Leaders meet in London, agree to move forward with bilateral free trade agreements in areas of technology, economy and cyber security; Netanyahu on settlements: We clear the territory, and it becomes a stronghold of Iran or Islamic State, or both, so we cannot enter an imagined reality.
During his visit to Britain to meet with Prime Minister May on Monday, Prime Minister Netanyahu confirmed that both states see “eye to eye” on nuclear Iran.
Netanyahu met with May on Monday ahead of a diplomatic visit to Belgium before returning to Israel on Tuesday. Speaking to the press following their meeting, Netanyahu confirmed that Israel and Britain see “eye to eye on the grave danger that stems from Iran’s buildup and aggression, and its expansion into vast areas, as well as consequences for Iran should its aggression continue.”
Netanyahu and May’s meeting centered on strengthening ties between the UK and Israel as Britain exits the European Union, as well as increasing cooperation and development in the areas of economy, cyber security and technology. Both leaders agreed to move forward with bilateral free trade agreements in these areas.
Netanyahu stated that during their meeting both leaders discussed not only Iran as the greatest threat to the Jewish State, but also spoke about Syria, Hezbollah and Iran’s support and involvement in supporting terror against Israel in the Middle East. The Prime Minister confirmed that the discussion included “what is transpiring in Syria, Hezbollah’s and the Iranian army’s involvement there.” He emphasized that both “agreed that it is important to stop this situation through a number of means.”
Addressing the press ahead of their meeting Monday, Prime Minister May stated that “Britain remains a very strong, close friend of Israel, with lots of areas in which we already work together, such as science and trade, but also other areas like security,” adding that there are “multiple areas that we can add to that, looking to the future.”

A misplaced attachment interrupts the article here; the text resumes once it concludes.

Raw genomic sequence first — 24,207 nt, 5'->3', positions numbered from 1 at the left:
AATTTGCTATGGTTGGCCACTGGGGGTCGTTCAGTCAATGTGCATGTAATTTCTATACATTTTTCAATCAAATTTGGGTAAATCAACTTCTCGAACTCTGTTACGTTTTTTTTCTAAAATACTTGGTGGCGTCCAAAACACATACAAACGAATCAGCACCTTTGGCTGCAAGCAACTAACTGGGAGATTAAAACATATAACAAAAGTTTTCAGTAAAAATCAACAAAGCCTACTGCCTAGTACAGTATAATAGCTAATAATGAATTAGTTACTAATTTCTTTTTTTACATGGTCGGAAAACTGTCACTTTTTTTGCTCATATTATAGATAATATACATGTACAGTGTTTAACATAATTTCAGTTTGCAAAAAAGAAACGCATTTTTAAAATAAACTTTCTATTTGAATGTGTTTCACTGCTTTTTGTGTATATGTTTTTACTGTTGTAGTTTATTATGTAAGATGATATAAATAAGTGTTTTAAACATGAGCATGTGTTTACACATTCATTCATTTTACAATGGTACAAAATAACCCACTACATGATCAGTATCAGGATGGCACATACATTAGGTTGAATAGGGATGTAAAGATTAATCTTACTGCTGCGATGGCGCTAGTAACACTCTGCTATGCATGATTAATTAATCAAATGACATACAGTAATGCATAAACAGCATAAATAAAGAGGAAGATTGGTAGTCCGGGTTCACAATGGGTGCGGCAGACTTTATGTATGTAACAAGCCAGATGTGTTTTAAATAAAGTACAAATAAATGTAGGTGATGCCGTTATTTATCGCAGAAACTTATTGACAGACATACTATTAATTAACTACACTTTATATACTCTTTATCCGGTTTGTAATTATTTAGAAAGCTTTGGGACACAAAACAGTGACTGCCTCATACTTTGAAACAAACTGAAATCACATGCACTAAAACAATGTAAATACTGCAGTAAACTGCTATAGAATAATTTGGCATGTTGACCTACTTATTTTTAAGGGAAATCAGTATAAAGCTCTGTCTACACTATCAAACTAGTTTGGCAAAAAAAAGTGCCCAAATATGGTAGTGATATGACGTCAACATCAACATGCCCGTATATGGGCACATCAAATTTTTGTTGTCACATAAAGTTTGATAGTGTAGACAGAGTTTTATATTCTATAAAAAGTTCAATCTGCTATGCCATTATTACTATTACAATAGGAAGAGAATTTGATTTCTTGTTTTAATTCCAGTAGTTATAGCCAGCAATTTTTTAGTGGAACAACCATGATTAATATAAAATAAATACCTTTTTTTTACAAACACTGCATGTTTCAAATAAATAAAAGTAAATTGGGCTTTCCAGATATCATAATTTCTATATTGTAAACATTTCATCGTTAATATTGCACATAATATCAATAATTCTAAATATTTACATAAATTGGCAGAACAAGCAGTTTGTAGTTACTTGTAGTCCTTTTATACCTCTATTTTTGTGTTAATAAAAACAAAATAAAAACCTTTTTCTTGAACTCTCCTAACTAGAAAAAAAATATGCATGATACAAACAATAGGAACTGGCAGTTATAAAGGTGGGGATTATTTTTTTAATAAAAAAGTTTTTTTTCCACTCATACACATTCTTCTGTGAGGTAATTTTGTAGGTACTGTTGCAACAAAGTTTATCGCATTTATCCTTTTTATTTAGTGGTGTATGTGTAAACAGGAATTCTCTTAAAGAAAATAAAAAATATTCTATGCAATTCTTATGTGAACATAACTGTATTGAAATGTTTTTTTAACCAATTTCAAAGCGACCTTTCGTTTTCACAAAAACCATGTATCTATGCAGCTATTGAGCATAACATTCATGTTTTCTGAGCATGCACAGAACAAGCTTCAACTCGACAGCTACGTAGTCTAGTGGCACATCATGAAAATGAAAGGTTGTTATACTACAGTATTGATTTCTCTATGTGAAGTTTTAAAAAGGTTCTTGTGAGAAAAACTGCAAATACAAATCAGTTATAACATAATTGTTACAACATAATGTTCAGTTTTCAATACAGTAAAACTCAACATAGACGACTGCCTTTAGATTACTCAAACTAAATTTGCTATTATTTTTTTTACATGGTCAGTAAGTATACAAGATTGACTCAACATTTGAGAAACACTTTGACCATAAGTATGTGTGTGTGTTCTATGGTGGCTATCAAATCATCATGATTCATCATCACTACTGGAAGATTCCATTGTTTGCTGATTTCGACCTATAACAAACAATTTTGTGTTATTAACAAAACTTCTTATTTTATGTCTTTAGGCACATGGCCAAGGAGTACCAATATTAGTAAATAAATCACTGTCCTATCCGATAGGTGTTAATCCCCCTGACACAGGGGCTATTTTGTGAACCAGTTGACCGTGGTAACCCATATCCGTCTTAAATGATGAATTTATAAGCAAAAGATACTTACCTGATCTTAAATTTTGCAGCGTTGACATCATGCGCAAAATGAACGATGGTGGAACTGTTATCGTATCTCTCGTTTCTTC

May also addressed the British government’s support for a two-state solution, stating “We remain committed to a two-state solution. It’s the best way of building stability, peace and prosperity in the future.” While Britain did vote in favor of United Nations Security Council 2334 in December, but was vocal in criticizing any unilateral efforts by the Palestinian Authority as well as ongoing anti-Israel efforts by the international community.
Britain sent junior diplomats to the Paris Peace Conference in January as observers and not participants during the meeting of 28 foreign ministers at the Council of the European Union in protest of the conference. Britain, alongside Balkan states, then blocked the European Union from adopting the declaration made during the Paris Middle East Peace Conference. Britain also criticized the conference for taking place “against the wish of the Israelis” as well as having occurred following Obama’s abstention vote in the Security Council and for occurring just days ahead of the Trump Administration. Britain’s Foreign Ministry stated at the time “We will continue to support efforts to improve conditions on the ground to enable negotiations to resume and look forward to working with the parties, the new US Administration and other countries represented in this conference to make progress in 2017 and beyond.”
On the Palestinians, Netanyahu confirmed that he made clear to Prime Minister May that peace with the Palestinians will come only when there is “recognition of our national homeland,” and that “even given this recognition, there is no situation in the foreseeable future in which Israel will not be the sovereign body and the only authority to control security west of Jordan.”
On the accusations internationally that Israeli settlements in the West Bank are an “obstacle to peace”, he stated “I told May that the settlements are not an obstacle to peace. They [the Palestinians] do not recognize us there. We clear the territory, and it becomes a stronghold of Iran or Islamic State, or both, so we cannot enter an imagined reality.”